Just Before We Eat
Thanksgiving day. Woke up slowly, to fat snow falling. Dizzying, storybook snow. I watch it, and it blinds me, as I listen to the news, and pull my quilt up, sipping dark, warm coffee. For the past week, I have had such anxiety pointed at this day. Monday, as my children catapulted themselves from the coffee table to my lap, arms outstretched, laughter ringing, it hit me. I will spend Thanksgiving without a stitch of tradition, without the hum of family of any kind. I won’t be alone, but in the company of friends and kind strangers. I realize that many people who face this holiday with the promise of familial idiosyncrasies may look at my lot and feel jealousy. I can understand. But, this being the first holiday that has been without familiarity, without reliable personalities (good or bad), and without my own children, it hit me harder than I thought. My first (and not last) Thanksgiving, without my children. Monday and Tuesday, I was nearly comatose with sorrow. One of my dearest friends, who is himself carrying a load of personal sadness at the moment, had to come over in the middle of the day on Tuesday, to grab me back into reality.
Add to this the thankless week it has been for everyone. Questionable justice in the death of a young black man, spurring denials of, or fierce arguments against deep seated civil issues in our country. The inevitable inability for people to see, and really see each other. The folly of our own constructs, and our own reactions. Death abroad, by purposeful, dogmatic actions. Death by slow, ignorant waste of resources. Death by accident. Death by natural causes. We’re turkeys, all of us, stuffed with stuffing, our skin blistering, our chests puffed out. How oddly we manage to invite, even as we cook.
I sit now, in my house that still smells from yesterday’s creations: simmering leeks, roasted garlic, unctuous duck fat, and balsamic. And I am looking back on these last few days of confusion with a particular curiosity. The feelings of hopelessness and frustration are not thick today, but they are close memories. Almost too close, and they cause me to wince. Today in the US, whether genuine or contrived, people will put aside all these harder pulsations of life, and mostly soften. Myself included. After all, the very snow outside is insisting of movement. As a flurry, it appears to be falling slowly, but if I track individual flakes, there is such a rush to the fall. Down, down, down, only to be caught in the caked masses silently coating the deck railing, and the table, seeming to actually stop time. How mixed, this message. How brutally nostalgic, yet gently hopeful.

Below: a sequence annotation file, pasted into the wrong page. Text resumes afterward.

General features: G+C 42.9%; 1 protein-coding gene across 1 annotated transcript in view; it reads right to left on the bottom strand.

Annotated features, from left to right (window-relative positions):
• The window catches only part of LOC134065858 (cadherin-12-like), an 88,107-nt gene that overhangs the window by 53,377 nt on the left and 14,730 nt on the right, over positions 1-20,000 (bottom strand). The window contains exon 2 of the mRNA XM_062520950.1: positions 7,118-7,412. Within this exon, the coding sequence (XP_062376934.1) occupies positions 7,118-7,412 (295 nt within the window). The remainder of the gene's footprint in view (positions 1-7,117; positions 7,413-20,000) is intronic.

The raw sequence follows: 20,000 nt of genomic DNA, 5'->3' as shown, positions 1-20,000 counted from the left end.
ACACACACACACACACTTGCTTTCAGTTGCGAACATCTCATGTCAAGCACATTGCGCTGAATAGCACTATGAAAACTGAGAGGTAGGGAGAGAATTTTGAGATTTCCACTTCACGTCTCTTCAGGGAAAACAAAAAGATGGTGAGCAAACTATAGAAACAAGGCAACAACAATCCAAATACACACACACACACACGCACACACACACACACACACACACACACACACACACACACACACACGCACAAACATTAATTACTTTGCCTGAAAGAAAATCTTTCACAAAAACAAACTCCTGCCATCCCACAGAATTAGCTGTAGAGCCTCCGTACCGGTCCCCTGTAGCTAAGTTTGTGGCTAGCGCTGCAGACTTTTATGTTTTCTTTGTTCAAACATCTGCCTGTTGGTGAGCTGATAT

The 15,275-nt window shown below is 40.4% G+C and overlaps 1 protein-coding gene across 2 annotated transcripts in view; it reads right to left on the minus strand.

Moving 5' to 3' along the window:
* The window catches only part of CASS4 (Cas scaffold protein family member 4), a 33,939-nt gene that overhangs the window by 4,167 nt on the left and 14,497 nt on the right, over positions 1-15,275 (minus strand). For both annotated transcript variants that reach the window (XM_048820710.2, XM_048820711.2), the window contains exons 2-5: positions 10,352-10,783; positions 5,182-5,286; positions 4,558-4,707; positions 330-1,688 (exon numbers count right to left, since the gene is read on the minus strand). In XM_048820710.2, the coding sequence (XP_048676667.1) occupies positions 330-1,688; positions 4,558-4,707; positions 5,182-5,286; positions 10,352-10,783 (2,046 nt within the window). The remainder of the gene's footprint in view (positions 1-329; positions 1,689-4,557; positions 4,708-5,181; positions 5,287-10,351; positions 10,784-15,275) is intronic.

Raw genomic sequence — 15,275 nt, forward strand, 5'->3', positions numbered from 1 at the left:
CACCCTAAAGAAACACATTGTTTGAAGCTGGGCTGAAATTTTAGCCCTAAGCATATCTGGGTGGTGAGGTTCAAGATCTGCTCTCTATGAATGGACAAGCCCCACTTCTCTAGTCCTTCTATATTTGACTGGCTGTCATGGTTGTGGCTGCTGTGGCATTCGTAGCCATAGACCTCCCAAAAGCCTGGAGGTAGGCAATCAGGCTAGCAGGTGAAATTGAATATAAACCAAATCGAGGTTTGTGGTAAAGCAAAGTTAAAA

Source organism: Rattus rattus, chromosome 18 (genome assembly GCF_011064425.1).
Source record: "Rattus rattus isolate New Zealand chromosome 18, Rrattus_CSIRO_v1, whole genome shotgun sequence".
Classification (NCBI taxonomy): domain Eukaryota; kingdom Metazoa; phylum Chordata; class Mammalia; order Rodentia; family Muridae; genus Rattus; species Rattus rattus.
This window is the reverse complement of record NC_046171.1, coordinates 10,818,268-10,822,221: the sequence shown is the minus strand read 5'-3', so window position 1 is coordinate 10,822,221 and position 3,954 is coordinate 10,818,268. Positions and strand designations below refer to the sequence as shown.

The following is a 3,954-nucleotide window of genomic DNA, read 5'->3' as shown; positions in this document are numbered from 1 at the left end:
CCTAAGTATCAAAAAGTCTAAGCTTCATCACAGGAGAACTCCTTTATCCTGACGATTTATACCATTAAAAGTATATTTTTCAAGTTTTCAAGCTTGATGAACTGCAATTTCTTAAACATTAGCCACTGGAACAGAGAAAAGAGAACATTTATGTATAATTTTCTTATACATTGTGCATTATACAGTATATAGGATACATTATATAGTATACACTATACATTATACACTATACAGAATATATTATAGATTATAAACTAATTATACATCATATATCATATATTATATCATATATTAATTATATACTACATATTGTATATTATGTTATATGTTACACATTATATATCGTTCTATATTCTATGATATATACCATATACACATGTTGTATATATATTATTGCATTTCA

And I wonder: What is the cause of the emotional shifts we need to make, the shifts that keep us breathing? Is it emotional exhaustion? Once at rock bottom, one cannot stay. One must, and will, come up for air. Whether it is just the need for oxygen, or the unbearable weight of despair itself, or the actual realization of a new perspective, or the combination of all these factors, we may never know. But here I am, alive in the snow, and quite unbelievably lucky, despite my trials. Here I am, and the heart always does float. I am sitting here on Thanksgiving Day, feeling thankful. In fact, feeling almost foolish at the cacophony of scattered emotions, even though I cannot deny the reality of my earlier sorrow and despair, and the reality of my current, strange contentment. Wonder of wonders.
I begin designing a ticker tape of gratitude in my head, perhaps out of elementary habit. I find, as I always do, that it will not end. In fact, a short time ago, I attempted to sit down and make a written list of all the individuals who have helped me over the past year, both in small ways, and through large deeds. It remains a worthy exercise, but it also remains a draft, because there really aren’t words for it, and it turns out that I am so very thankful that I am fearful of my own gratitude. It, and the hope it pulls out of the very darkest moments, is larger than I am. And that is also a goodness, to which I’ll happily place myself in service.
Maybe this black sheep of a Thanksgiving has been the best possible landing for me this holiday season. A chance to glance more deeply, and hope more earnestly, and love more genuinely. We will not be able to avoid all these massive problems today, but we will, regardless of our circumstance, just take a time out. Hopefully, in our doing so, we will recognize our own folly, and own it. Hopefully we will question it and laugh at it, shamelessly. May we put this into our blessing, or better yet, spread it out on our laps like a big, silly napkin, cleverly washed and starched of past blunders, just before we eat.